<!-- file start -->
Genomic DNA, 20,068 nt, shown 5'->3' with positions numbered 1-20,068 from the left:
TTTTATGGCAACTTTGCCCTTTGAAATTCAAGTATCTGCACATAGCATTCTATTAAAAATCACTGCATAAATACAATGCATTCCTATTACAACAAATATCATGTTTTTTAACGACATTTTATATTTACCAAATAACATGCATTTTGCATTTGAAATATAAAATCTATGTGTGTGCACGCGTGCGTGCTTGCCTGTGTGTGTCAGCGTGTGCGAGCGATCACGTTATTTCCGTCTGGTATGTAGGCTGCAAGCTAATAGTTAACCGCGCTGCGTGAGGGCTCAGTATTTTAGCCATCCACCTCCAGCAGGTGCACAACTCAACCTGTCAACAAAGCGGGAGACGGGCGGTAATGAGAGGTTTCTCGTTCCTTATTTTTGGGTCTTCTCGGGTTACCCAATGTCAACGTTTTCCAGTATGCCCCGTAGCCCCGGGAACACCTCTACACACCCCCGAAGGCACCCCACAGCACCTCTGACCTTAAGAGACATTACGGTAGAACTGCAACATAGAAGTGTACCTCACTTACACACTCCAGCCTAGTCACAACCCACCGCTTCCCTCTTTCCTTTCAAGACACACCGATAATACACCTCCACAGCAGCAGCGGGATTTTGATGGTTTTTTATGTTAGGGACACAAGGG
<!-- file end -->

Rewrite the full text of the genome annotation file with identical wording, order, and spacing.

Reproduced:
Genomic DNA, 20,068 nt, shown 5'->3' with positions numbered 1-20,068 from the left:
TTTTATGGCAACTTTGCCCTTTGAAATTCAAGTATCTGCACATAGCATTCTATTAAAAATCACTGCATAAATACAATGCATTCCTATTACAACAAATATCATGTTTTTTAACGACATTTTATATTTACCAAATAACATGCATTTTGCATTTGAAATATAAAATCTATGTGTGTGCACGCGTGCGTGCTTGCCTGTGTGTGTCAGCGTGTGCGAGCGATCACGTTATTTCCGTCTGGTATGTAGGCTGCAAGCTAATAGTTAACCGCGCTGCGTGAGGGCTCAGTATTTTAGCCATCCACCTCCAGCAGGTGCACAACTCAACCTGTCAACAAAGCGGGAGACGGGCGGTAATGAGAGGTTTCTCGTTCCTTATTTTTGGGTCTTCTCGGGTTACCCAATGTCAACGTTTTCCAGTATGCCCCGTAGCCCCGGGAACACCTCTACACACCCCCGAAGGCACCCCACAGCACCTCTGACCTTAAGAGACATTACGGTAGAACTGCAACATAGAAGTGTACCTCACTTACACACTCCAGCCTAGTCACAACCCACCGCTTCCCTCTTTCCTTTCAAGACACACCGATAATACACCTCCACAGCAGCAGCGGGATTTTGATGGTTTTTTATGTTAGGGACACAAGGG